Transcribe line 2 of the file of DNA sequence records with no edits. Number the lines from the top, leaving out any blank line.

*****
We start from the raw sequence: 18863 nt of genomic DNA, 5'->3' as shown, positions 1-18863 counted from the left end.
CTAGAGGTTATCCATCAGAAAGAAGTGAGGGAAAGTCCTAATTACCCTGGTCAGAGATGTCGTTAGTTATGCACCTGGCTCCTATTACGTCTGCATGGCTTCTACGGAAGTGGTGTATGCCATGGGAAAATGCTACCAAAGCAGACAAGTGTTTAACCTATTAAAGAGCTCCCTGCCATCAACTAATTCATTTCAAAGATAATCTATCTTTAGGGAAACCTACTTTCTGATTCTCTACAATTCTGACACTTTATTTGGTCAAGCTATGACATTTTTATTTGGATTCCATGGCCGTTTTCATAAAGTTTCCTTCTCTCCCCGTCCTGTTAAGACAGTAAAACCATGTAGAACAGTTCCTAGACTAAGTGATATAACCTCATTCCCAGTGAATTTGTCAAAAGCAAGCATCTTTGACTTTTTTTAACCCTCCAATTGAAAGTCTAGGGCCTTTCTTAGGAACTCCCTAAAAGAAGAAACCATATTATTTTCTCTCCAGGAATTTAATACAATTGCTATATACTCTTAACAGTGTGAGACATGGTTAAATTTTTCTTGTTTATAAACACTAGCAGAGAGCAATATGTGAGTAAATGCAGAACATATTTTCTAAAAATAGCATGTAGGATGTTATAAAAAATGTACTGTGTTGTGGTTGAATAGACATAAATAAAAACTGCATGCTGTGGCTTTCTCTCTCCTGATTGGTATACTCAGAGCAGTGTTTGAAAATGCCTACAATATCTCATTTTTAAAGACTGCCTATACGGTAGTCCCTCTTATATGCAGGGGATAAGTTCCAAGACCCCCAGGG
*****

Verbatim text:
CTAGAGGTTATCCATCAGAAAGAAGTGAGGGAAAGTCCTAATTACCCTGGTCAGAGATGTCGTTAGTTATGCACCTGGCTCCTATTACGTCTGCATGGCTTCTACGGAAGTGGTGTATGCCATGGGAAAATGCTACCAAAGCAGACAAGTGTTTAACCTATTAAAGAGCTCCCTGCCATCAACTAATTCATTTCAAAGATAATCTATCTTTAGGGAAACCTACTTTCTGATTCTCTACAATTCTGACACTTTATTTGGTCAAGCTATGACATTTTTATTTGGATTCCATGGCCGTTTTCATAAAGTTTCCTTCTCTCCCCGTCCTGTTAAGACAGTAAAACCATGTAGAACAGTTCCTAGACTAAGTGATATAACCTCATTCCCAGTGAATTTGTCAAAAGCAAGCATCTTTGACTTTTTTTAACCCTCCAATTGAAAGTCTAGGGCCTTTCTTAGGAACTCCCTAAAAGAAGAAACCATATTATTTTCTCTCCAGGAATTTAATACAATTGCTATATACTCTTAACAGTGTGAGACATGGTTAAATTTTTCTTGTTTATAAACACTAGCAGAGAGCAATATGTGAGTAAATGCAGAACATATTTTCTAAAAATAGCATGTAGGATGTTATAAAAAATGTACTGTGTTGTGGTTGAATAGACATAAATAAAAACTGCATGCTGTGGCTTTCTCTCTCCTGATTGGTATACTCAGAGCAGTGTTTGAAAATGCCTACAATATCTCATTTTTAAAGACTGCCTATACGGTAGTCCCTCTTATATGCAGGGGATAAGTTCCAAGACCCCCAGGG